PAX East from the eyes of the consumer

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Back from Pax East, a behemoth of a con considering it's organizers. Besides a vast presence of developers (lots of indie and some major), booths demoing the latest and greatest titles, there were plenty of retailers on-site prepared to bait and hook attendees as they walked past. Corporate giants like Microsoft took advantage of their broad target audience by showcasing their newest Outlook, specifically designed for Windows 8. Lovers of table top games were tempted with stunning, high quality wooden table tops distributed by Geek Chic. For retailers, Pax East seemed to be just the place for gold mining but were the mountains of consumers prepared to surrender the gold? 

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According to Thinkgeek, it seems that Pax East attendees were prepared to do just that.

"We are throwing out cardboard boxes aplenty. We are already out of some merchandise"

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Despite the devastating economy, retailers particularly those that cater to a niche market (*hint* *hint*), are still in business. All the while, video game studios are throwing in the towel, losing both funding as well as fan support. On my way to the convention, I couldn't help but notice some unfortunate locals holding signs up in 40 degree weather. One particular sign read, "I'm a single mother of two daughters...", the message ending on a beggar's note. Instantly, Pax East attendees came to mind, myself included. Inside the con, a $15,000 table top awaits one wealthy gamer or one die-hard table top player that has it (a savings plan) all figured out.

Now that "Gaming" is categorized as a general interest, no longer a special hobby, Corporations are quickly joining the fray in hopes to gain fresh profits by introducing new "Gamer" themed product lines. Turtle Beach had this to say on the topic:

"We launched the first gaming headset category...when people come into the gaming headset category, we're like, "Oh! Come play in the sandbox that we built!""

Plenty of  high-end and low-end headsets were available for purchase at the Turtle Beach booth, prices ranging from $79.95 to $279.95 (lower end sets are available on the website). Confident of their firm grasp on the gaming market, claiming a current market share of about 53%, the manufacturer seemed unaffected by contenders who were stationed nearby. Sennheiser (who analyzed it's competitor's products at the Turtle Beach booth), Gunnar Optiks and Skullcandy also featured their latest headsets hoping to nab a piece of the market share. For consumers, this made shopping for a solid handset much easier since multiple manufacturers were available for show and tell.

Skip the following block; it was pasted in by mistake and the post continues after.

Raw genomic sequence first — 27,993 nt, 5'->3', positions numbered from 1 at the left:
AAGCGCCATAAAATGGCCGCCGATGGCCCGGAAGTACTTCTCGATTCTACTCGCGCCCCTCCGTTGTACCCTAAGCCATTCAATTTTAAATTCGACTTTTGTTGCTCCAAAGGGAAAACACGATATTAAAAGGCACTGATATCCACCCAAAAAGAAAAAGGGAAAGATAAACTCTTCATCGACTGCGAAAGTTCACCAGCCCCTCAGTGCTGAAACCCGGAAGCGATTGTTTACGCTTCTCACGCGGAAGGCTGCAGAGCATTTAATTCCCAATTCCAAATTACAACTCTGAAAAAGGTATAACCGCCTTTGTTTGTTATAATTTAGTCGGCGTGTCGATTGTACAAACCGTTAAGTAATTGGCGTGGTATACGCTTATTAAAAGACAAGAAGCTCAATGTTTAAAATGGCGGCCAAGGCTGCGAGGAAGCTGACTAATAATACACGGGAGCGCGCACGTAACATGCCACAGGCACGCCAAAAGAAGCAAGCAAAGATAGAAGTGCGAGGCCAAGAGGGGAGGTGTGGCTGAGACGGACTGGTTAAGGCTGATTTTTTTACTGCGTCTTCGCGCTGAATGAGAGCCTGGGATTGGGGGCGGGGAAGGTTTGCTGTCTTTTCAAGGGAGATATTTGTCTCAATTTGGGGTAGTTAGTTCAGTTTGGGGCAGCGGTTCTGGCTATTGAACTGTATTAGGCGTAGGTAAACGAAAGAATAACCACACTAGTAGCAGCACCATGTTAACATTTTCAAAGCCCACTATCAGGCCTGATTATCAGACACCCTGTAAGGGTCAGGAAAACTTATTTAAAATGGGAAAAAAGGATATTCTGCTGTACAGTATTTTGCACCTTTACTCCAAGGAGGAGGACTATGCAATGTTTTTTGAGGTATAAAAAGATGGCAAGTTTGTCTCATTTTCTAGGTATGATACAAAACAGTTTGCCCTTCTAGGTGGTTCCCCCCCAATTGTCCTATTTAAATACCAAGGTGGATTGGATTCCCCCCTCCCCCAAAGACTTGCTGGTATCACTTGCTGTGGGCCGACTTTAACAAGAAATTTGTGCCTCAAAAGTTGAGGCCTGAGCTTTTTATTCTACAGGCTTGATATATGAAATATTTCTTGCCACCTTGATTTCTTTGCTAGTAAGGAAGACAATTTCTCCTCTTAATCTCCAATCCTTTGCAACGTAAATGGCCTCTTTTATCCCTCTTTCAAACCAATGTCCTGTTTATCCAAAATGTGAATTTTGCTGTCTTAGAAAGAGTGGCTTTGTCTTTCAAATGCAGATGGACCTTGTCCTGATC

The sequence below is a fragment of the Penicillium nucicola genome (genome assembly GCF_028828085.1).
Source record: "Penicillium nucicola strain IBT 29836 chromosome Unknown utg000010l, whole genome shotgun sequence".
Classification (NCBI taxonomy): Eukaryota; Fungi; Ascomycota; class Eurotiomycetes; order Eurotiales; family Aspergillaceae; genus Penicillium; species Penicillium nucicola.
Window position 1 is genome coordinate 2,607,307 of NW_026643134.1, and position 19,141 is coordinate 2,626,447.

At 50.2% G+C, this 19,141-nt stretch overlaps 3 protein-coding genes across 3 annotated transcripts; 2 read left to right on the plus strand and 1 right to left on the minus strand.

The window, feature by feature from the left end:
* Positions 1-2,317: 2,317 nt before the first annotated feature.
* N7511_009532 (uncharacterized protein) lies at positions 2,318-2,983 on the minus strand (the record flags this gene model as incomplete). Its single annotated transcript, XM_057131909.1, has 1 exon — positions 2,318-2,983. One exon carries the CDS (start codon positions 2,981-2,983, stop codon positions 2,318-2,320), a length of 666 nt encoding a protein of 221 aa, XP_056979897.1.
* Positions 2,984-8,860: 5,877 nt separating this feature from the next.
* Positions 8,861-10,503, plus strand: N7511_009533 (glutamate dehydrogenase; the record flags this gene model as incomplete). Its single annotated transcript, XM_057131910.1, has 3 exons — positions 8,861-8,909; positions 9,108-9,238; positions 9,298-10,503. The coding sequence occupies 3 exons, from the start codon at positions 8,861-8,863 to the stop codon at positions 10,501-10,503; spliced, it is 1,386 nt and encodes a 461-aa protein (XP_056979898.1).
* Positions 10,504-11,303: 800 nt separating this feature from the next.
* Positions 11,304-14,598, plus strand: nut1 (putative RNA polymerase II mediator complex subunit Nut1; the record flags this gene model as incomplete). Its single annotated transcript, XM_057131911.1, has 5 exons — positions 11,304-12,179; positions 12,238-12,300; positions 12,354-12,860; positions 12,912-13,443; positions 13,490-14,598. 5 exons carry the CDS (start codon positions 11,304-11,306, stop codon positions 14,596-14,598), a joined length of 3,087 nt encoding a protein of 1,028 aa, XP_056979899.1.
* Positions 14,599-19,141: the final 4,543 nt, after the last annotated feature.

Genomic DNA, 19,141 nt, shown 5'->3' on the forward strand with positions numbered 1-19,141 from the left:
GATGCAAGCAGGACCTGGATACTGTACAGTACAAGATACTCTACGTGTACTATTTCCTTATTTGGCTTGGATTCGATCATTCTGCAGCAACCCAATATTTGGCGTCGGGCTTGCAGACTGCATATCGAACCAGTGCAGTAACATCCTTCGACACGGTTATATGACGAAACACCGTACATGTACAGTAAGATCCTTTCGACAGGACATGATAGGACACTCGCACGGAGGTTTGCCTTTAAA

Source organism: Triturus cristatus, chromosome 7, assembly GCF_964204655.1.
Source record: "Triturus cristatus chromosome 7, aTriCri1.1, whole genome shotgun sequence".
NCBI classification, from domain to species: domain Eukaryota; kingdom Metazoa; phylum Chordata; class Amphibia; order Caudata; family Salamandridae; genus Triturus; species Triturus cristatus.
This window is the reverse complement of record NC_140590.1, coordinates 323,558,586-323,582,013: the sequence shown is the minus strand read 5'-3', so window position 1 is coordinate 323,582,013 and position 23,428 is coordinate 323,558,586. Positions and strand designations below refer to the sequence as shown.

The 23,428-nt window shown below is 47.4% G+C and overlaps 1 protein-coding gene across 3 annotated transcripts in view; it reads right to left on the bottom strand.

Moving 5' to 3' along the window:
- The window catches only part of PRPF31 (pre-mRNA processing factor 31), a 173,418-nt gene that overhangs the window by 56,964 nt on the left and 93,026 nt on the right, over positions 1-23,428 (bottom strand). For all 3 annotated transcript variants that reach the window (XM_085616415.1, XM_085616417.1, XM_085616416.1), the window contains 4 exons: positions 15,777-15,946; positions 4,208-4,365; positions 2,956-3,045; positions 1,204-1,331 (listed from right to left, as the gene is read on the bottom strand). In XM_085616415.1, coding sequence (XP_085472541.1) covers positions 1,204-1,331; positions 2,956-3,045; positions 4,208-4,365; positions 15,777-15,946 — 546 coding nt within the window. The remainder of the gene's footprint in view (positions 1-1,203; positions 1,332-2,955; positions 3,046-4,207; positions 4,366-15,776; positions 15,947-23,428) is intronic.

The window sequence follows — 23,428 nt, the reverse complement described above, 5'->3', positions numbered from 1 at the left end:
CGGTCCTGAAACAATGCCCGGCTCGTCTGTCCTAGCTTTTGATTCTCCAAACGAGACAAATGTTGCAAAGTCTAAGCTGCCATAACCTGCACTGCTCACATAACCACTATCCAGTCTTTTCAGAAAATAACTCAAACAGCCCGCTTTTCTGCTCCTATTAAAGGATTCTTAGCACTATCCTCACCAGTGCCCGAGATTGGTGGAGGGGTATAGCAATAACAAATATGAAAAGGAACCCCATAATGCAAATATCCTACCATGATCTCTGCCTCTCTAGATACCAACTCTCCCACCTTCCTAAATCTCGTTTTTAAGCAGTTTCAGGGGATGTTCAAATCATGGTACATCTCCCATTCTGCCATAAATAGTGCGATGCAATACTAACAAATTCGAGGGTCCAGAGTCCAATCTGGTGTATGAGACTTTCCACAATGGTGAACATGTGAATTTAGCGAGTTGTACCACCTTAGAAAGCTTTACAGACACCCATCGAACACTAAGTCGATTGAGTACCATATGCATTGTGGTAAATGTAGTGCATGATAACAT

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Unusual products like Rohto's eye drops that relieves redness of the eyes with a  cooling (burning) kick found it's place at the convention. They handed samples generously to passersby hoping to hook in gamers who spend way too many hours staring at their screen. Even religion found a place at the con this year with the presence of GameChurch's booth who's presskit came packaged in a wooden cross necklace. Their cleverly captioned and tastefully designed tee-shirts were difficult to ignore. Asus showcased their newest tablet which packed one massive punch as Super Street Fighter IV, configured for coin-op play via tournament joysticks, ran smoothly via the device's dual display. Under the con's spell, you'd feel it necessary to own many of the items there. Yet, is the consumer in need or is it the product that beckons to be owned? 

Nvidia's Shield showed off it's Android support by featuring games like The Conduit, which is currently free to play in the Google Play store, while sharing it's booth with developer High Voltage who is now developing original IPs specifically for the Android market. Both company's, one of which showcased it's hardware and the other it's software, transparently washed each other's backs so to speak by collectively promoting their wares capable of success individually or conjointly within the same space. Their tag team strategy was a smart move, one that possibly helped better their chances at winning over some consumers during an extremely competitive season which stood on unpredictable foundation. They need us just as much as we need them. 

For gamers, Pax East is a place filled with glorious presentations, innovative products, fresh content, hands-on demos (if available), developer insights and fantastic panels. However, one shouldn't forget that as a "Gamer", you are automatically categorized as a "Consumer". When making your purchase, bear in mind this fact: You were targeted. In the same light, remember why.  You have the power to make or break, shift or bend the purpose of entities hungry for wealth or attention, whether it be for the best or worst intentions. With that said, Conventions/Expos are a consumer's playground so game on!

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Ashley Alfaro
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